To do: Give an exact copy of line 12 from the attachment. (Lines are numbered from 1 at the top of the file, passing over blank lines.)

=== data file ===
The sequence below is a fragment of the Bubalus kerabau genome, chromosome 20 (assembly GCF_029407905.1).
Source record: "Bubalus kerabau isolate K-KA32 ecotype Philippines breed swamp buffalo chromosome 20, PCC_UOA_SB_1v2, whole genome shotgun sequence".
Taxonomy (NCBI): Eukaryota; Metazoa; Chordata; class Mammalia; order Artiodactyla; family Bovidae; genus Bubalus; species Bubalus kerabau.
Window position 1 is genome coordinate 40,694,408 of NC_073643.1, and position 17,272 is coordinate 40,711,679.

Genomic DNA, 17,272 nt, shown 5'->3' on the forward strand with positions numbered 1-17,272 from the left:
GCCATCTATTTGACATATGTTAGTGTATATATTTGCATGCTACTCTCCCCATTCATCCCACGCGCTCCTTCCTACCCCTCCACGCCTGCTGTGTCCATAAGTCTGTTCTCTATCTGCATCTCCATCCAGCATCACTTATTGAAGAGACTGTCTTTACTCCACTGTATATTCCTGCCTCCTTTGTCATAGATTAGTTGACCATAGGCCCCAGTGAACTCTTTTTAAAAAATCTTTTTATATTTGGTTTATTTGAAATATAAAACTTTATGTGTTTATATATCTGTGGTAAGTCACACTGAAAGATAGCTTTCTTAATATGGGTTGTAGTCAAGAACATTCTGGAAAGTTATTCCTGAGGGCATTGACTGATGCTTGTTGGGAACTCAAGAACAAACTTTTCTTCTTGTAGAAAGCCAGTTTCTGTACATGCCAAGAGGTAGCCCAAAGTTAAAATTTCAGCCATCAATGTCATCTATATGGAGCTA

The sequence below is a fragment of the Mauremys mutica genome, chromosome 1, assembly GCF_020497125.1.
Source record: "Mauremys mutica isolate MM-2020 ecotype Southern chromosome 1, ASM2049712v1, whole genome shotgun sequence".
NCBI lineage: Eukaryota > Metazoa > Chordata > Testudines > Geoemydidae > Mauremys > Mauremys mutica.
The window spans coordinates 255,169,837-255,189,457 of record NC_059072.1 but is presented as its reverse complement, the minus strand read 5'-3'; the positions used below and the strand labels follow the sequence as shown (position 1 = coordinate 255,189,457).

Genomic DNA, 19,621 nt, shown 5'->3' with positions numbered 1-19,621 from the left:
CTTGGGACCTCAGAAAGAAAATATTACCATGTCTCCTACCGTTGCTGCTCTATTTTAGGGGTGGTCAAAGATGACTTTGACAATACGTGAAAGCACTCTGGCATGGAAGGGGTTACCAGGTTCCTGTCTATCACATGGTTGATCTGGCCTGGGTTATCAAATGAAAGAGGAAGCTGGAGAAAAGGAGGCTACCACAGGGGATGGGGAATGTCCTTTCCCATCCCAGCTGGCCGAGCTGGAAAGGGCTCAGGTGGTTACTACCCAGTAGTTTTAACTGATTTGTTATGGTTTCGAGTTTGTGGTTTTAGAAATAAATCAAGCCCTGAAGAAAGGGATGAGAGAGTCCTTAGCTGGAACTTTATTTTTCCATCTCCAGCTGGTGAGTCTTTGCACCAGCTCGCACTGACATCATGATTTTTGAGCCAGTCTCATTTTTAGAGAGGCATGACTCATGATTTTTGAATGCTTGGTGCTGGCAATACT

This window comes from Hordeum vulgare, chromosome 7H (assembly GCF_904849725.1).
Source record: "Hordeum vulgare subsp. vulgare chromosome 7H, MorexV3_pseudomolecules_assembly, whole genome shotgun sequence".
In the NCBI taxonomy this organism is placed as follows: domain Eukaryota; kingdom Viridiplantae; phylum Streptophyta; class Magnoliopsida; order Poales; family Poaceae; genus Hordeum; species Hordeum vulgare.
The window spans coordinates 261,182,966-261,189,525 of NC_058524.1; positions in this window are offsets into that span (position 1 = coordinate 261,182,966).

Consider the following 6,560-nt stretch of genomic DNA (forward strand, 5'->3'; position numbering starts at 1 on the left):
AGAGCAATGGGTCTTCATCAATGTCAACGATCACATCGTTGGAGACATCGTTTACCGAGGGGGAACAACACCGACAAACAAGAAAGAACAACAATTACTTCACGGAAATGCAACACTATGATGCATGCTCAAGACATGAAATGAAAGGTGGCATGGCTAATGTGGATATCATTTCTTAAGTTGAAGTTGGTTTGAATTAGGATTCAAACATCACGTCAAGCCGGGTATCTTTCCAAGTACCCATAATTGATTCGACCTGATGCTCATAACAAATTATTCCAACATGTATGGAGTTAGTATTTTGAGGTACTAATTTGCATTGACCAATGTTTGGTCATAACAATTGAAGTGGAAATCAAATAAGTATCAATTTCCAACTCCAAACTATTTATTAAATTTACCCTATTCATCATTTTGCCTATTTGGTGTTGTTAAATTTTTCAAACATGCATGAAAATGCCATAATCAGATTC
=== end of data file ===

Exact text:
CTTGGGACCTCAGAAAGAAAATATTACCATGTCTCCTACCGTTGCTGCTCTATTTTAGGGGTGGTCAAAGATGACTTTGACAATACGTGAAAGCACTCTGGCATGGAAGGGGTTACCAGGTTCCTGTCTATCACATGGTTGATCTGGCCTGGGTTATCAAATGAAAGAGGAAGCTGGAGAAAAGGAGGCTACCACAGGGGATGGGGAATGTCCTTTCCCATCCCAGCTGGCCGAGCTGGAAAGGGCTCAGGTGGTTACTACCCAGTAGTTTTAACTGATTTGTTATGGTTTCGAGTTTGTGGTTTTAGAAATAAATCAAGCCCTGAAGAAAGGGATGAGAGAGTCCTTAGCTGGAACTTTATTTTTCCATCTCCAGCTGGTGAGTCTTTGCACCAGCTCGCACTGACATCATGATTTTTGAGCCAGTCTCATTTTTAGAGAGGCATGACTCATGATTTTTGAATGCTTGGTGCTGGCAATACT